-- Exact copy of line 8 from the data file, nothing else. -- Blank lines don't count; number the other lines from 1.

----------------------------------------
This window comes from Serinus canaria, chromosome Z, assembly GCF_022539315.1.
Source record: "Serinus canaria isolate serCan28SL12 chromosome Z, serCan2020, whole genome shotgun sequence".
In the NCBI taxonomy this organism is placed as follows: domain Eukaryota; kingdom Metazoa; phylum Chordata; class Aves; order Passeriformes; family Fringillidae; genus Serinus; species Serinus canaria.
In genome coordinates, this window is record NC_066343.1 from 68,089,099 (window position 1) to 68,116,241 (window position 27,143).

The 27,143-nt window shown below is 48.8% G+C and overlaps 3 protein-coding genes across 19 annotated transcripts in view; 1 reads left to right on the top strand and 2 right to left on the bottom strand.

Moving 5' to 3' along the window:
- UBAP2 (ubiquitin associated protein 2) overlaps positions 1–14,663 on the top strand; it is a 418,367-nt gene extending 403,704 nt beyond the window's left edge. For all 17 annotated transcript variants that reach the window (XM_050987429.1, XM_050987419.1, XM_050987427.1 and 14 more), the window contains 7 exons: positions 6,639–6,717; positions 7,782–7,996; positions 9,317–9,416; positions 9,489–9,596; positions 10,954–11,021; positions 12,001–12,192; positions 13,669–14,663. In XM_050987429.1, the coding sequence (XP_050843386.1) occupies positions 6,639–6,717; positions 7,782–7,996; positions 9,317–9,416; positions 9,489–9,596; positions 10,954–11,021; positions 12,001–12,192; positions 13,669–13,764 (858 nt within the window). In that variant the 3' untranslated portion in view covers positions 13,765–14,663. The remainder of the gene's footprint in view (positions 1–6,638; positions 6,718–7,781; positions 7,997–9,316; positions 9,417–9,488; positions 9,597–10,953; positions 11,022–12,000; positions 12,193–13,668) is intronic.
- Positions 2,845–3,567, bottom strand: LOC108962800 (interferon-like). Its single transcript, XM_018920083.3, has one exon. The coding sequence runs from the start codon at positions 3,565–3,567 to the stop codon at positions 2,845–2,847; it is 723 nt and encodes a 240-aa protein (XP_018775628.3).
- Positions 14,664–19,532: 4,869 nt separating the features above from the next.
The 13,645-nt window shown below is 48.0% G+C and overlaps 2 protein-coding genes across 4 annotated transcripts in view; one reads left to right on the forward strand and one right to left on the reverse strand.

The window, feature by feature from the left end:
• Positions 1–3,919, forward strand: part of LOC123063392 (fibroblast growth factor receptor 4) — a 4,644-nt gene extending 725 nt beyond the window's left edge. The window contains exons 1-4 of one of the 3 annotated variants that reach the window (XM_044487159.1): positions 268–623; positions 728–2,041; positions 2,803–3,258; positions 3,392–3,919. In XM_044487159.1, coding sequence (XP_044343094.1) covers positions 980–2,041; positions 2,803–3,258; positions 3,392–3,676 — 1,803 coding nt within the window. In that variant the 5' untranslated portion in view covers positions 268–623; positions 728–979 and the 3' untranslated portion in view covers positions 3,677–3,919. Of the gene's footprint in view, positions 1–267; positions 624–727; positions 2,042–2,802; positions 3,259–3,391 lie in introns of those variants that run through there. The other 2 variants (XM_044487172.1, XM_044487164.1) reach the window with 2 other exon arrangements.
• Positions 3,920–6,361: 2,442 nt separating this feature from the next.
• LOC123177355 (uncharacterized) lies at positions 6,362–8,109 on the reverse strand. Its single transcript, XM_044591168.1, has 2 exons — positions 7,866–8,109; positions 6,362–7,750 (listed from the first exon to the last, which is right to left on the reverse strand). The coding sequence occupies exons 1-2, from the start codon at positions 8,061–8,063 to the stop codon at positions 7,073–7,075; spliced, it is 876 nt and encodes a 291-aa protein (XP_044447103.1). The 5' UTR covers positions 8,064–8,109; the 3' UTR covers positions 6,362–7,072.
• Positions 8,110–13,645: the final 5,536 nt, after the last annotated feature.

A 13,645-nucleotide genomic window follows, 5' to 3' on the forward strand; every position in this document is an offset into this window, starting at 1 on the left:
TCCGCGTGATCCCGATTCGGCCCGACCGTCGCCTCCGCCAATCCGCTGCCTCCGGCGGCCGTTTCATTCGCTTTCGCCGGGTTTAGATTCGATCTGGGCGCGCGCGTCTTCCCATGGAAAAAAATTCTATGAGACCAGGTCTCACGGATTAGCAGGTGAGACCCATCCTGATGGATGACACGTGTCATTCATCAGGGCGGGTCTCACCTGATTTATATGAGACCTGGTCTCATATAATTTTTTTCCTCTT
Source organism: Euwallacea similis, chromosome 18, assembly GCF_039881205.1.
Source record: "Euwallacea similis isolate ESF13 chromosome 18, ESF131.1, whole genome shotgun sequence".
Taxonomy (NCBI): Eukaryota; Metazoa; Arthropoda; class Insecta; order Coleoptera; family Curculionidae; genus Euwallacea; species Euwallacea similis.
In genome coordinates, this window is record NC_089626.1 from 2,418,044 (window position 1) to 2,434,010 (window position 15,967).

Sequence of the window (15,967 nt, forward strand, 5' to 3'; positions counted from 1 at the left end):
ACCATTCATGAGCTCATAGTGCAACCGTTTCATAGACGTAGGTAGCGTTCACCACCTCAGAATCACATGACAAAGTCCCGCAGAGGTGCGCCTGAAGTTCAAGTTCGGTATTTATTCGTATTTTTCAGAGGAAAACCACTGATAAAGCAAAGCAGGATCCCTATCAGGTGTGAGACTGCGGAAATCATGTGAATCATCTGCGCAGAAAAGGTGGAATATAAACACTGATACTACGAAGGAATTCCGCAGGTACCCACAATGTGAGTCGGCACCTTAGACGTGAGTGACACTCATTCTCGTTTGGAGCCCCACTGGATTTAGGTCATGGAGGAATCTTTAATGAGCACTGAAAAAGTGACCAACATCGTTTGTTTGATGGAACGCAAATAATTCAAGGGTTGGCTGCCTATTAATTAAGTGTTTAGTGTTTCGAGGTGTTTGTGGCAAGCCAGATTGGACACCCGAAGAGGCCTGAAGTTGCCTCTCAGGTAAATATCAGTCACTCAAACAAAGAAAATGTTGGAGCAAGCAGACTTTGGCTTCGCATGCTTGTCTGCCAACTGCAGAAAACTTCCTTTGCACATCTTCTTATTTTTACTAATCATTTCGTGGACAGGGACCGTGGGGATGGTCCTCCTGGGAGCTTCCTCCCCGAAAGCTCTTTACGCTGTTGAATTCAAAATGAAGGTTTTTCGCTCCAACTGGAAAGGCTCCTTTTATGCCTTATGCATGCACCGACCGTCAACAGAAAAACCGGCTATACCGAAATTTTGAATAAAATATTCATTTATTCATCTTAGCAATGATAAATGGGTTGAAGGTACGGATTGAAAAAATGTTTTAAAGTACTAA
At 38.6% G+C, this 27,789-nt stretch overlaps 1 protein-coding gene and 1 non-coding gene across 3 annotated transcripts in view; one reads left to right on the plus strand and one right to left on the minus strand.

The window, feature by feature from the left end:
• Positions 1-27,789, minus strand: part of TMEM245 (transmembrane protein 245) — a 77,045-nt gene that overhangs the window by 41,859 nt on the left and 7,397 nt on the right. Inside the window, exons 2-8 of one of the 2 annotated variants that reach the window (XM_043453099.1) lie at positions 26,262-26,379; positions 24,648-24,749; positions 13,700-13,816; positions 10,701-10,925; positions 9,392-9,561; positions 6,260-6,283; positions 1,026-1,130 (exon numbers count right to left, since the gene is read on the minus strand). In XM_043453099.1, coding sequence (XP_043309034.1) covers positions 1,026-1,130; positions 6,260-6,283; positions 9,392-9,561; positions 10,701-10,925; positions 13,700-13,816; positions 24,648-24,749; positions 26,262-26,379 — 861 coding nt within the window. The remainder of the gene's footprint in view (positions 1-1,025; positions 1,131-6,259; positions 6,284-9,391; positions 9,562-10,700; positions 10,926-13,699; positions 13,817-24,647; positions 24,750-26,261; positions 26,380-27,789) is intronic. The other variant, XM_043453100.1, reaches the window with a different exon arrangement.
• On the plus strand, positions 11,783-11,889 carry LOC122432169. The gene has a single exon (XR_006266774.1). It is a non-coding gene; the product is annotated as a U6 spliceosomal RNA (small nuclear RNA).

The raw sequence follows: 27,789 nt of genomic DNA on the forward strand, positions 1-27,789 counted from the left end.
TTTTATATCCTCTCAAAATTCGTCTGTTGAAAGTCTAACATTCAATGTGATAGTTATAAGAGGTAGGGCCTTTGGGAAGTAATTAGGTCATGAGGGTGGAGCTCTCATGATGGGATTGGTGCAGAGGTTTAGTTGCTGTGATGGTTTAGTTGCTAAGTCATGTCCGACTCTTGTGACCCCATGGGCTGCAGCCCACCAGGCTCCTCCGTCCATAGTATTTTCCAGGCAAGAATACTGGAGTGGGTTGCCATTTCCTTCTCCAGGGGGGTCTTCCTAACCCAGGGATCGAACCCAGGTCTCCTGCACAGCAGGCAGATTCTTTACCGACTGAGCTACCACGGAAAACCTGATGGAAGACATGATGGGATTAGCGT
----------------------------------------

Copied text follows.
- Positions 2,845–3,567, bottom strand: LOC108962800 (interferon-like). Its single transcript, XM_018920083.3, has one exon. The coding sequence runs from the start codon at positions 3,565–3,567 to the stop codon at positions 2,845–2,847; it is 723 nt and encodes a 240-aa protein (XP_018775628.3).